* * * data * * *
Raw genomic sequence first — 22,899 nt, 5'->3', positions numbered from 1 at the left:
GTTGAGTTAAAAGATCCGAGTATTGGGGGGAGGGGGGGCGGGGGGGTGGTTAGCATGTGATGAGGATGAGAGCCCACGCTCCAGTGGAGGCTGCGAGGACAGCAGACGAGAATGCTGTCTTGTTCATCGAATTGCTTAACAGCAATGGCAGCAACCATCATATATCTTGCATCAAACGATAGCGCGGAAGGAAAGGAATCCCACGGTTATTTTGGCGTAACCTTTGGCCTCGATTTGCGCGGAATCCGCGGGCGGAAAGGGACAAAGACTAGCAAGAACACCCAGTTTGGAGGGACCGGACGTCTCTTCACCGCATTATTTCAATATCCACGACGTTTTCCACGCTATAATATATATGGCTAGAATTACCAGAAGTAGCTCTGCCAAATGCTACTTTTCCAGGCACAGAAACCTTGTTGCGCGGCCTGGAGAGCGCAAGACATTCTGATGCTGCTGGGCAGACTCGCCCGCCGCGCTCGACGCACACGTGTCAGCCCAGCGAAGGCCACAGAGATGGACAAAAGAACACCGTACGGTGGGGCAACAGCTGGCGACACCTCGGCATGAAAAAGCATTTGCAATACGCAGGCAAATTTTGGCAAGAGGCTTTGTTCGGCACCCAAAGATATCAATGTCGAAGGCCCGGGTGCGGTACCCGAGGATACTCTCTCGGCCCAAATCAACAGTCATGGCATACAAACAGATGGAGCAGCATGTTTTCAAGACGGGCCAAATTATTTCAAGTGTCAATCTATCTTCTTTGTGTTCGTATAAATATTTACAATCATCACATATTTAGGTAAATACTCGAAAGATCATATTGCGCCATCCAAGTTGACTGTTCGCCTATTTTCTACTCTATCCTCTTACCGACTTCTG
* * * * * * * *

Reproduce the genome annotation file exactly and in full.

Raw genomic sequence first — 22,899 nt, 5'->3', positions numbered from 1 at the left:
GTTGAGTTAAAAGATCCGAGTATTGGGGGGAGGGGGGGCGGGGGGGTGGTTAGCATGTGATGAGGATGAGAGCCCACGCTCCAGTGGAGGCTGCGAGGACAGCAGACGAGAATGCTGTCTTGTTCATCGAATTGCTTAACAGCAATGGCAGCAACCATCATATATCTTGCATCAAACGATAGCGCGGAAGGAAAGGAATCCCACGGTTATTTTGGCGTAACCTTTGGCCTCGATTTGCGCGGAATCCGCGGGCGGAAAGGGACAAAGACTAGCAAGAACACCCAGTTTGGAGGGACCGGACGTCTCTTCACCGCATTATTTCAATATCCACGACGTTTTCCACGCTATAATATATATGGCTAGAATTACCAGAAGTAGCTCTGCCAAATGCTACTTTTCCAGGCACAGAAACCTTGTTGCGCGGCCTGGAGAGCGCAAGACATTCTGATGCTGCTGGGCAGACTCGCCCGCCGCGCTCGACGCACACGTGTCAGCCCAGCGAAGGCCACAGAGATGGACAAAAGAACACCGTACGGTGGGGCAACAGCTGGCGACACCTCGGCATGAAAAAGCATTTGCAATACGCAGGCAAATTTTGGCAAGAGGCTTTGTTCGGCACCCAAAGATATCAATGTCGAAGGCCCGGGTGCGGTACCCGAGGATACTCTCTCGGCCCAAATCAACAGTCATGGCATACAAACAGATGGAGCAGCATGTTTTCAAGACGGGCCAAATTATTTCAAGTGTCAATCTATCTTCTTTGTGTTCGTATAAATATTTACAATCATCACATATTTAGGTAAATACTCGAAAGATCATATTGCGCCATCCAAGTTGACTGTTCGCCTATTTTCTACTCTATCCTCTTACCGACTTCTG